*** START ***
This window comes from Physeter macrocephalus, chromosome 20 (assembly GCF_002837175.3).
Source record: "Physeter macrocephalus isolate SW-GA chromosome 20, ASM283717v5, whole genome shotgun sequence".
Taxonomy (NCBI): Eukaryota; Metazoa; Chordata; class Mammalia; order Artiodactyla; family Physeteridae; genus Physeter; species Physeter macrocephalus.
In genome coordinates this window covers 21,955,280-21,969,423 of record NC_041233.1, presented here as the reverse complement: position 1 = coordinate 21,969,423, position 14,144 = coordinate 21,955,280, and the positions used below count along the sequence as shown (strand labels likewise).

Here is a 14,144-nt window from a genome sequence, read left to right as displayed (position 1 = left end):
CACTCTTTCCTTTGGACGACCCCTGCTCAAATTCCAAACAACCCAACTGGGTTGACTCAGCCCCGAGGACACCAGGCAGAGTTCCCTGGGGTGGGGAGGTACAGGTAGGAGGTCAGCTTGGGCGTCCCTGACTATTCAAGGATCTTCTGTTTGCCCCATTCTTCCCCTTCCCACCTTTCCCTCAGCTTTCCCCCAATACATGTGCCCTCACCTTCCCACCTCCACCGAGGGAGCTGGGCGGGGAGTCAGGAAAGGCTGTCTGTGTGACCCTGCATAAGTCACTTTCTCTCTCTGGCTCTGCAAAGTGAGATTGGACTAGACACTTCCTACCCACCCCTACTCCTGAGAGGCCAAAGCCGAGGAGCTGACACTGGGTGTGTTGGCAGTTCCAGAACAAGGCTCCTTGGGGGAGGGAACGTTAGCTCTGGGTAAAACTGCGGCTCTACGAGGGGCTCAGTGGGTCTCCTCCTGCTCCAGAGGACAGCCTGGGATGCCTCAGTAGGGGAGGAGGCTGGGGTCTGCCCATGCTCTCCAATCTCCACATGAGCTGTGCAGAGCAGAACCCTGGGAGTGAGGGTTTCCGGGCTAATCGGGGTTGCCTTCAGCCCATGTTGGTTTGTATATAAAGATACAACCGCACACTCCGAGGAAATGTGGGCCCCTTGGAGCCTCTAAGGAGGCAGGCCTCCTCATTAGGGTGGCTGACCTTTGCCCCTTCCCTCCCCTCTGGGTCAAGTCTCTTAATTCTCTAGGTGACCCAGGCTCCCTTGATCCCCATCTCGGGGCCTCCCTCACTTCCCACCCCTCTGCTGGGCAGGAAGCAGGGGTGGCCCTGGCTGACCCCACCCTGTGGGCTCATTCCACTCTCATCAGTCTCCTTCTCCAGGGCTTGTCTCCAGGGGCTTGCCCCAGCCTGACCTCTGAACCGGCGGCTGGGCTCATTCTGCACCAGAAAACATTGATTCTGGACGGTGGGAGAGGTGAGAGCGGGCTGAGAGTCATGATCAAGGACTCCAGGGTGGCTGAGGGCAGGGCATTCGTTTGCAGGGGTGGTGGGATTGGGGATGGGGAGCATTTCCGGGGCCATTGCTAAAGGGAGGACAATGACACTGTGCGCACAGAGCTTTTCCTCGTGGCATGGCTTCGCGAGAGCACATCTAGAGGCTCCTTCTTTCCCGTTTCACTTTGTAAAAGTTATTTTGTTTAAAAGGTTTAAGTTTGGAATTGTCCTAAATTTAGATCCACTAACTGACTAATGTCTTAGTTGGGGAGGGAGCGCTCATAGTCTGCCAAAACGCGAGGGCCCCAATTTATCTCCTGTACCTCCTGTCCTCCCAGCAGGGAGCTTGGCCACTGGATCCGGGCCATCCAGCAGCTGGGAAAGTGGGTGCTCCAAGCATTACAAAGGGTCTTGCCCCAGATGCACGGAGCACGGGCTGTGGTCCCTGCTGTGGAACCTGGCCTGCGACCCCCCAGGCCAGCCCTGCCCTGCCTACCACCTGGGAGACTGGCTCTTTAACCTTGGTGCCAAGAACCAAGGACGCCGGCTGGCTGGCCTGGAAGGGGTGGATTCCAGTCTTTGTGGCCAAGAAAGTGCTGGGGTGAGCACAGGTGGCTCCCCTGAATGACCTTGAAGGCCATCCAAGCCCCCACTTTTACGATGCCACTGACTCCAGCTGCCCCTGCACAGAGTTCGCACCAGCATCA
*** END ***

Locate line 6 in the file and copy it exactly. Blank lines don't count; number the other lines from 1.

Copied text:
CACTCTTTCCTTTGGACGACCCCTGCTCAAATTCCAAACAACCCAACTGGGTTGACTCAGCCCCGAGGACACCAGGCAGAGTTCCCTGGGGTGGGGAGGTACAGGTAGGAGGTCAGCTTGGGCGTCCCTGACTATTCAAGGATCTTCTGTTTGCCCCATTCTTCCCCTTCCCACCTTTCCCTCAGCTTTCCCCCAATACATGTGCCCTCACCTTCCCACCTCCACCGAGGGAGCTGGGCGGGGAGTCAGGAAAGGCTGTCTGTGTGACCCTGCATAAGTCACTTTCTCTCTCTGGCTCTGCAAAGTGAGATTGGACTAGACACTTCCTACCCACCCCTACTCCTGAGAGGCCAAAGCCGAGGAGCTGACACTGGGTGTGTTGGCAGTTCCAGAACAAGGCTCCTTGGGGGAGGGAACGTTAGCTCTGGGTAAAACTGCGGCTCTACGAGGGGCTCAGTGGGTCTCCTCCTGCTCCAGAGGACAGCCTGGGATGCCTCAGTAGGGGAGGAGGCTGGGGTCTGCCCATGCTCTCCAATCTCCACATGAGCTGTGCAGAGCAGAACCCTGGGAGTGAGGGTTTCCGGGCTAATCGGGGTTGCCTTCAGCCCATGTTGGTTTGTATATAAAGATACAACCGCACACTCCGAGGAAATGTGGGCCCCTTGGAGCCTCTAAGGAGGCAGGCCTCCTCATTAGGGTGGCTGACCTTTGCCCCTTCCCTCCCCTCTGGGTCAAGTCTCTTAATTCTCTAGGTGACCCAGGCTCCCTTGATCCCCATCTCGGGGCCTCCCTCACTTCCCACCCCTCTGCTGGGCAGGAAGCAGGGGTGGCCCTGGCTGACCCCACCCTGTGGGCTCATTCCACTCTCATCAGTCTCCTTCTCCAGGGCTTGTCTCCAGGGGCTTGCCCCAGCCTGACCTCTGAACCGGCGGCTGGGCTCATTCTGCACCAGAAAACATTGATTCTGGACGGTGGGAGAGGTGAGAGCGGGCTGAGAGTCATGATCAAGGACTCCAGGGTGGCTGAGGGCAGGGCATTCGTTTGCAGGGGTGGTGGGATTGGGGATGGGGAGCATTTCCGGGGCCATTGCTAAAGGGAGGACAATGACACTGTGCGCACAGAGCTTTTCCTCGTGGCATGGCTTCGCGAGAGCACATCTAGAGGCTCCTTCTTTCCCGTTTCACTTTGTAAAAGTTATTTTGTTTAAAAGGTTTAAGTTTGGAATTGTCCTAAATTTAGATCCACTAACTGACTAATGTCTTAGTTGGGGAGGGAGCGCTCATAGTCTGCCAAAACGCGAGGGCCCCAATTTATCTCCTGTACCTCCTGTCCTCCCAGCAGGGAGCTTGGCCACTGGATCCGGGCCATCCAGCAGCTGGGAAAGTGGGTGCTCCAAGCATTACAAAGGGTCTTGCCCCAGATGCACGGAGCACGGGCTGTGGTCCCTGCTGTGGAACCTGGCCTGCGACCCCCCAGGCCAGCCCTGCCCTGCCTACCACCTGGGAGACTGGCTCTTTAACCTTGGTGCCAAGAACCAAGGACGCCGGCTGGCTGGCCTGGAAGGGGTGGATTCCAGTCTTTGTGGCCAAGAAAGTGCTGGGGTGAGCACAGGTGGCTCCCCTGAATGACCTTGAAGGCCATCCAAGCCCCCACTTTTACGATGCCACTGACTCCAGCTGCCCCTGCACAGAGTTCGCACCAGCATCA